Anti-Drone Systems

Recently, the Department of Defense and the Homeland Security Department have entered into an agreement to purchase 100 DroneDefender systems, which are developed by technology company Battelle, as their solution to the threat posed by unmanned aerial vehicle such as GPS-enabled drone for spying and bomb/weapon/drugs delivery.

The DroneDefender is a gun-shaped device. It’s not for shooting people (of course), rather it is used for shooting drones as far as 400 meters away. Once hit with the radio beam, the 3G drone quadcopter may lose control of its system or interrupt GPS data transmission.

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Anti UAV Defence System

Taking Control: Not an Easy Task

A Battelle representative said that when the drone’s system is interrupted, it respond by landing; however, this is not always the case. Other GPS-guided drones when stripped of its ability to control the aircraft will still float in the air aimlessly until its batteries run out.

In the video presented by Battelle, they demonstrate how the DroneDefender takes down a drone’s command system. The device effectively disables the drone’s program and steers it to the ground.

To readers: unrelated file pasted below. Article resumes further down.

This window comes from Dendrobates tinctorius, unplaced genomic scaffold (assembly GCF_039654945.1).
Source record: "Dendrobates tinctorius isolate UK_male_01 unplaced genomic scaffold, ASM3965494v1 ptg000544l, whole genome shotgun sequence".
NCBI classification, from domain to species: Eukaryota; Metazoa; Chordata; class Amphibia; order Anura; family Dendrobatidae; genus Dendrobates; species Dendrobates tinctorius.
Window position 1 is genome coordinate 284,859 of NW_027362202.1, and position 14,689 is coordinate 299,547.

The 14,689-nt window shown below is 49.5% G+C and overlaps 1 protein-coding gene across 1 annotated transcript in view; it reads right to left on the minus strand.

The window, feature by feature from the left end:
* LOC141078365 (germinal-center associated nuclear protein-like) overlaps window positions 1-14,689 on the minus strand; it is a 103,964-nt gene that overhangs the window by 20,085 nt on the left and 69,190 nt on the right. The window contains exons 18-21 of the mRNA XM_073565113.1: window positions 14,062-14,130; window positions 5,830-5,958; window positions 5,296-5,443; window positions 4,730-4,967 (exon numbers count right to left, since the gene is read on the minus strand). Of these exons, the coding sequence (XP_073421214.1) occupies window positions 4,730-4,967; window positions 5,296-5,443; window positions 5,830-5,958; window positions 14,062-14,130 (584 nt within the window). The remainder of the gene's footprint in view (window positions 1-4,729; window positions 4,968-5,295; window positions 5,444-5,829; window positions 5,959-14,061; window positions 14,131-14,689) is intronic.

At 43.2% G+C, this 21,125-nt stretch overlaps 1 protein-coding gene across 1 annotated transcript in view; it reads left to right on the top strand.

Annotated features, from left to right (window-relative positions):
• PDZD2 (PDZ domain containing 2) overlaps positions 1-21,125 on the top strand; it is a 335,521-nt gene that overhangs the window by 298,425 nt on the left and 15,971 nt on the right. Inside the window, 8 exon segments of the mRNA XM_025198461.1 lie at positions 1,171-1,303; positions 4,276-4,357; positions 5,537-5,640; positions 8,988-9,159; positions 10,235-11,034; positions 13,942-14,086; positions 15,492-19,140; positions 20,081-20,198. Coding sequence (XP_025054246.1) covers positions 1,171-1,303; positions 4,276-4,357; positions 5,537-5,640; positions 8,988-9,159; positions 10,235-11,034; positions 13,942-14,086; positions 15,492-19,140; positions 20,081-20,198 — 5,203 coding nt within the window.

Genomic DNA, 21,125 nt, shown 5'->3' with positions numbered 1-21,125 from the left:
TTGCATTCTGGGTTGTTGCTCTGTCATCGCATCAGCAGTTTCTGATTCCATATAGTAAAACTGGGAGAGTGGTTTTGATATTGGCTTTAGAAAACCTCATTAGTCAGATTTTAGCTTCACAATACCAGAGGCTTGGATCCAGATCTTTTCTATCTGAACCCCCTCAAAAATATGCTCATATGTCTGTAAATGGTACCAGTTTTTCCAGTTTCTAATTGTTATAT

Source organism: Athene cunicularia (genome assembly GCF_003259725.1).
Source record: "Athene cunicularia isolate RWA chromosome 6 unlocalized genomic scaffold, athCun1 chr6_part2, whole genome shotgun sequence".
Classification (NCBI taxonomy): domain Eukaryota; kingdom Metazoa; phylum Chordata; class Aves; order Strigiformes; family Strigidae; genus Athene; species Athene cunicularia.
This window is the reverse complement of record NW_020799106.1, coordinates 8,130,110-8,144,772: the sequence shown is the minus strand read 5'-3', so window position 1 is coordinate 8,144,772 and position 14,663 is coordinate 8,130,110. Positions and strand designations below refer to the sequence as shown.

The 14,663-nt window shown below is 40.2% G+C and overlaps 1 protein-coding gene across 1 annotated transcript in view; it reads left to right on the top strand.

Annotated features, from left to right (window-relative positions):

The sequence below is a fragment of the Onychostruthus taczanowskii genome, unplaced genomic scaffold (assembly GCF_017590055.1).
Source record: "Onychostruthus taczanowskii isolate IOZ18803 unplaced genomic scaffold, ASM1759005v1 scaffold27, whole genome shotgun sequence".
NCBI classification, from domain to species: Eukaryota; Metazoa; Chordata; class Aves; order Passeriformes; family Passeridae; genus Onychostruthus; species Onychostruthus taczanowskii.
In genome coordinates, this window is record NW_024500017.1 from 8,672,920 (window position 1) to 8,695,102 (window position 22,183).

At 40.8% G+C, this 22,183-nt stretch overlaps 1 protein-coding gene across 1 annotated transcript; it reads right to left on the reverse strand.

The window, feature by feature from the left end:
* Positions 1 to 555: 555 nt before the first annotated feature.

Though their promotional video says DroneDefender has been “successfully tested,” the company did not make any claims that it can take control actively of a drone. That would be a huge statement considering the wide range of drone control design available. Furthermore, even advanced quadcopters have weak control encryption; however, the arrival of devices such as DroneDefender will surely prompt drone makers to develop UAVs with higher standards.


As drone technology flourishes, the emergence of this kind of tools is unavoidable. A federal government client has in their position a similar device called Dronebuster. Flex Force, the creator of Dronebuster, says they’re in the process of creating another version of the device that can actually give command to a suspicious aircraft.

Regardless of its contribution to the solution and security, the appearance of this kind of devices may be the beginning of a continuous game of cat and mouse involving the drone manufacturers and users and those who want to take them down.


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Trevor Wilson